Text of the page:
Dec 5th, 2011

On Not Releasing The Sea of the Missing (yet)

For me, the world seems somehow more balanced with book 2 off the shelves. Today I stopped to examine why I, as an author who likes having an audience, am perfectly happy to keep this one to myself.

Jun 10th, 2011

The Wisdom of Athena: On Standing in the Corner

My daughter Athena is 2, and this is common in my house: Parent, exasperated: "Athena, you can do what I tell you right now or go stand in the corner!" Athena, contentedly, almost sing-song: "Staand in tha cor-ner."

30 days of music

Apr 16th, 2011

30 days of music

day 01 - your favorite song day 02 - your least favorite song day 03 - a song that makes you happy day 04 - a song that makes you sad day 05 - a song that reminds you of someone ... I love this kind of thing

A short Mockingjay review

Apr 13th, 2011

A short Mockingjay review

Collins cre­ates a com­pelling argu­ment in three books, and long before she puts her mes­sage directly on the page, we have plenty of evi­dence to believe that “some­thing is sig­nif­i­cantly wrong with a crea­ture that sac­ri­fices its children’s lives to settle its differences.”

Editing fatigue, and what’s next

Mar 31st, 2011

Editing fatigue, and what’s next

These first two books — and per­haps the sequels that will com­plete the story — feel like "the books before the books." If I have the good for­tune of writing more novels, I think these will become, in hind­sight, my equiv­a­lent of those early works that help authors purge the overt, self-indulgent auto­bi­og­raphy from their art and give them the clo­sure they need to start some­thing truly fresh.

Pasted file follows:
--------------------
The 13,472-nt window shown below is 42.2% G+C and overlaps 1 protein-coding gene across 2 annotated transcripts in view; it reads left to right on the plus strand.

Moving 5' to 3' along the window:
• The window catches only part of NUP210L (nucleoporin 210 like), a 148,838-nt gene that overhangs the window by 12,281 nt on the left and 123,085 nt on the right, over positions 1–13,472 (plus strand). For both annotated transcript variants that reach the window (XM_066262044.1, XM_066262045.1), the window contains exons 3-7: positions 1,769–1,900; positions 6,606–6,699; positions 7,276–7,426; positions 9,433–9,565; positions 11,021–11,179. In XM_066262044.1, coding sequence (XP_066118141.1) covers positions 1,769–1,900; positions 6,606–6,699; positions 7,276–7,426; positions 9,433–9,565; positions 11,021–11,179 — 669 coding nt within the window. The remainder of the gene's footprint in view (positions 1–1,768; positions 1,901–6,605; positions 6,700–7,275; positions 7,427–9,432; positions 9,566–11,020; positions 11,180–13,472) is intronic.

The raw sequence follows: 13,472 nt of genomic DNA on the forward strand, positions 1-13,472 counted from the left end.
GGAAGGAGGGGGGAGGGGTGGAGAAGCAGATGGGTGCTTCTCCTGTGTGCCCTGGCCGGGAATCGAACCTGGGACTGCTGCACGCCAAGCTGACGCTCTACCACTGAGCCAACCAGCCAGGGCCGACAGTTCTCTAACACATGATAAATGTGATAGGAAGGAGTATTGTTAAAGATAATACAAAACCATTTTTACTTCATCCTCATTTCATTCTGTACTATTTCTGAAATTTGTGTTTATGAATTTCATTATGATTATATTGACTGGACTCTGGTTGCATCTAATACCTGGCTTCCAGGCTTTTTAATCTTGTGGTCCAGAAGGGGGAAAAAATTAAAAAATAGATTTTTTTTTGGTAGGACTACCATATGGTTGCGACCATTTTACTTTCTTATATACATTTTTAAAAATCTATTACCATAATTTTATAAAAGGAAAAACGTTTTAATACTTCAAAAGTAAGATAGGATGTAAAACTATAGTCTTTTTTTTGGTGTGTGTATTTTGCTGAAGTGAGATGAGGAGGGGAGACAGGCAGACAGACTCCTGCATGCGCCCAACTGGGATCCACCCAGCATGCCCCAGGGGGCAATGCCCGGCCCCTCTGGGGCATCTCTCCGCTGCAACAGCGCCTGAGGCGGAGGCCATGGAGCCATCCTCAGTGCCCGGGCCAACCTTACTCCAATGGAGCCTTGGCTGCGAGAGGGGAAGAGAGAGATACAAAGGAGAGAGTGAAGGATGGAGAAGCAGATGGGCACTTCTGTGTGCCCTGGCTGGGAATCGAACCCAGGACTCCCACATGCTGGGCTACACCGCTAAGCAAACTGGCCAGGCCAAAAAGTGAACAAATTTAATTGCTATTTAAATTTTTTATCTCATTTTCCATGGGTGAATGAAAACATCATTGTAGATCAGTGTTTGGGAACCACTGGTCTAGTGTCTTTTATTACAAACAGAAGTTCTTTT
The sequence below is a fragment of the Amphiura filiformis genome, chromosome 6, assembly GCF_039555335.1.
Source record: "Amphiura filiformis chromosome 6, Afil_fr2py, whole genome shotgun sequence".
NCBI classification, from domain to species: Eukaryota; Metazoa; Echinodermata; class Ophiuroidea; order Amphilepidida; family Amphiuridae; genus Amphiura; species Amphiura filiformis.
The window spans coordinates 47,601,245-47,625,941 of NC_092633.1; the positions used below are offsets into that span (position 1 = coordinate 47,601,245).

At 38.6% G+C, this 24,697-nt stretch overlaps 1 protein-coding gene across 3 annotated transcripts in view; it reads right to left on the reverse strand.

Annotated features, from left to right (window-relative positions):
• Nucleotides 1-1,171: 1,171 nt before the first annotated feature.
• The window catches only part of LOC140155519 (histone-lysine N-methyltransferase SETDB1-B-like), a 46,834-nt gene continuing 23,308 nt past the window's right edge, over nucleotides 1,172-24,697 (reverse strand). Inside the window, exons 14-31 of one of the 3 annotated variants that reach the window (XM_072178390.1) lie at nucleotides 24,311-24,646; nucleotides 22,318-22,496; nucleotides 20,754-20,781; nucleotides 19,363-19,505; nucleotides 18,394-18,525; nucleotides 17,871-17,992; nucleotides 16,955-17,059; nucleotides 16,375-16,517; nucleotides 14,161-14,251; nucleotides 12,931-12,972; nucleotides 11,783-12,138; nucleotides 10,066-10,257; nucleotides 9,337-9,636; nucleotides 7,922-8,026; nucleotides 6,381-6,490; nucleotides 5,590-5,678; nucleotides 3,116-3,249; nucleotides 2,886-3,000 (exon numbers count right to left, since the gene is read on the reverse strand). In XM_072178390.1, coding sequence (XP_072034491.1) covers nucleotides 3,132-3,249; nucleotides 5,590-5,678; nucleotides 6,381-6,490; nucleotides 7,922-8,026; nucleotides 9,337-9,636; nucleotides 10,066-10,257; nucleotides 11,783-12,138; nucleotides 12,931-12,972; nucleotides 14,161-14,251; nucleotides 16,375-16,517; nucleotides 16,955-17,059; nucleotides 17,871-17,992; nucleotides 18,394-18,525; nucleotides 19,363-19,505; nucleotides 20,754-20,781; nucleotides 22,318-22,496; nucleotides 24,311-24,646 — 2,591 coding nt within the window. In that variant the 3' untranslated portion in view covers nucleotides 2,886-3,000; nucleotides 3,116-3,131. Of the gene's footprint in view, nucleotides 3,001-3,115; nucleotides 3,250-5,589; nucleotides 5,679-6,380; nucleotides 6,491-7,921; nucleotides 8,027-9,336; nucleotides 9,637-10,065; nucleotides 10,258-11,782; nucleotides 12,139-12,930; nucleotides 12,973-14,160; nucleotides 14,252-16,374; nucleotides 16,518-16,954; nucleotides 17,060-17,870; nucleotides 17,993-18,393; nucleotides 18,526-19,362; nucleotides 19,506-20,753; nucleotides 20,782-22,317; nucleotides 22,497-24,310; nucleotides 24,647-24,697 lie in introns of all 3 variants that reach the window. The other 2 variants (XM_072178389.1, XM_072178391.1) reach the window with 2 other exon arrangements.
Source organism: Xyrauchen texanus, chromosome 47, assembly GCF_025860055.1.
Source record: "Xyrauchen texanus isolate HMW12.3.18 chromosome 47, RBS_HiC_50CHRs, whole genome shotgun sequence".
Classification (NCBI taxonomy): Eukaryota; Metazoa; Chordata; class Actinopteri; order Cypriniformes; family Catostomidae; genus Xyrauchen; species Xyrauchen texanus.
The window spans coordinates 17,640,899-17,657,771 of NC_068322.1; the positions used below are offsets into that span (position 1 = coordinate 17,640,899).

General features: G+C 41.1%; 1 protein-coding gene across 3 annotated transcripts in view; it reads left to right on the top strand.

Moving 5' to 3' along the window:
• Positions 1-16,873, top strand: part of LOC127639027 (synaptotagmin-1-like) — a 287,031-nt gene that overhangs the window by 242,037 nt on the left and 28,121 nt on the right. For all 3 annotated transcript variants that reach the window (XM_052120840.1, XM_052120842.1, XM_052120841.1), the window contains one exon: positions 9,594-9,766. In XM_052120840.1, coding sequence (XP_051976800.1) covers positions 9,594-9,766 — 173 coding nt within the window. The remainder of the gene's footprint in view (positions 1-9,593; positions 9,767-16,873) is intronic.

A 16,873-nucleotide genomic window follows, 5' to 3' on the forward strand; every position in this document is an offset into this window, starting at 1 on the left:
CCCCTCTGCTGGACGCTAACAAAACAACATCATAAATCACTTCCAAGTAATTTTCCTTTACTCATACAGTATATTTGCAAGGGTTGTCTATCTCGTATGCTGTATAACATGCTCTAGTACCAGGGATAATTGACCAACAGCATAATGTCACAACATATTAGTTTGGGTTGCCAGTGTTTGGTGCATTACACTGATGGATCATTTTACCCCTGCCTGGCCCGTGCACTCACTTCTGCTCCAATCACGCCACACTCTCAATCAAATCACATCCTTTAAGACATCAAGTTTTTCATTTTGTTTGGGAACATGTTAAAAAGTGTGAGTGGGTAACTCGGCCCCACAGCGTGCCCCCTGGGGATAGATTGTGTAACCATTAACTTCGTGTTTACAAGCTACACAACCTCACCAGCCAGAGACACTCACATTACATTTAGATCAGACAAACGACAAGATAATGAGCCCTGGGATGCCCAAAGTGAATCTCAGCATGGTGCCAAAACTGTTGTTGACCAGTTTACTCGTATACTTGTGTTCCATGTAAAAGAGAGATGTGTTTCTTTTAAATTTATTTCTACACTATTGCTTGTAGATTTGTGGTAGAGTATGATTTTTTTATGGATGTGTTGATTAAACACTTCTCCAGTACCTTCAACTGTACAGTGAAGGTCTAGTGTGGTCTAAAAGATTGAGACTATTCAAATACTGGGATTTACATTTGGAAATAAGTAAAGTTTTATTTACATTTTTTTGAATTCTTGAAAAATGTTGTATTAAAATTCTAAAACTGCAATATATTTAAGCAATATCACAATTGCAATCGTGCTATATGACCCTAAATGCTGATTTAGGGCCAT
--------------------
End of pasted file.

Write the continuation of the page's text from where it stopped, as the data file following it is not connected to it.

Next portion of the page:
Mar 16th, 2011

Personal armageddons

A few streets over, there is a skull-covered truck that advertises the end of the world on May 21, 2011. I want to scoff, I want to take a picture and post it online in June, but tonight I've been reconsidering that.

The Poisonwood Bible

Mar 14th, 2011

The Poisonwood Bible

The Poi­son­wood Bible con­tains as much phi­los­ophy as plot and descrip­tion, and they are so tightly wound that it’s dif­fi­cult to iso­late only one facet. Nonethe­less, here’s what I liked best: The intri­cate col­o­niza­tion metaphor, which is mul­ti­plied on every level: the family, the vil­lage, the country, Africa, the tyran­nical way our own thoughts col­o­nize our [...]

Mar 3rd, 2011

Fabricating stories and a writer’s value

I've never considered writing workshops or conferences -- because in their session descriptions I hear echoes of the sure-fire formulas and motivation rituals that advertisers sell to aspiring authors with the promising of making them real. I object, both to these systems and to the insecurity they create by implying that writing does not make one a writer.

Catching Fire, misdirection, and monkey torture

Feb 26th, 2011

Catching Fire, misdirection, and monkey torture

What struck me most about Catching Fire was the amount of thought that must have gone into it -- and in particular, the diabolical creativity that built such a world of horror for the protagonists, but this is, of course, how great fiction is made

The Hunger Games, dystopia, and watching people hurt each other

Feb 19th, 2011

The Hunger Games, dystopia, and watching people hurt each other

I almost quit The Hunger Games at chapter 3 -- not because it's bad -- it's exceptional, but for the same reason I still haven't seen Schindler's List. Why would I want to read a story about 24 children thrown into a ring to murder each other for the pleasure of others? There are good reasons.

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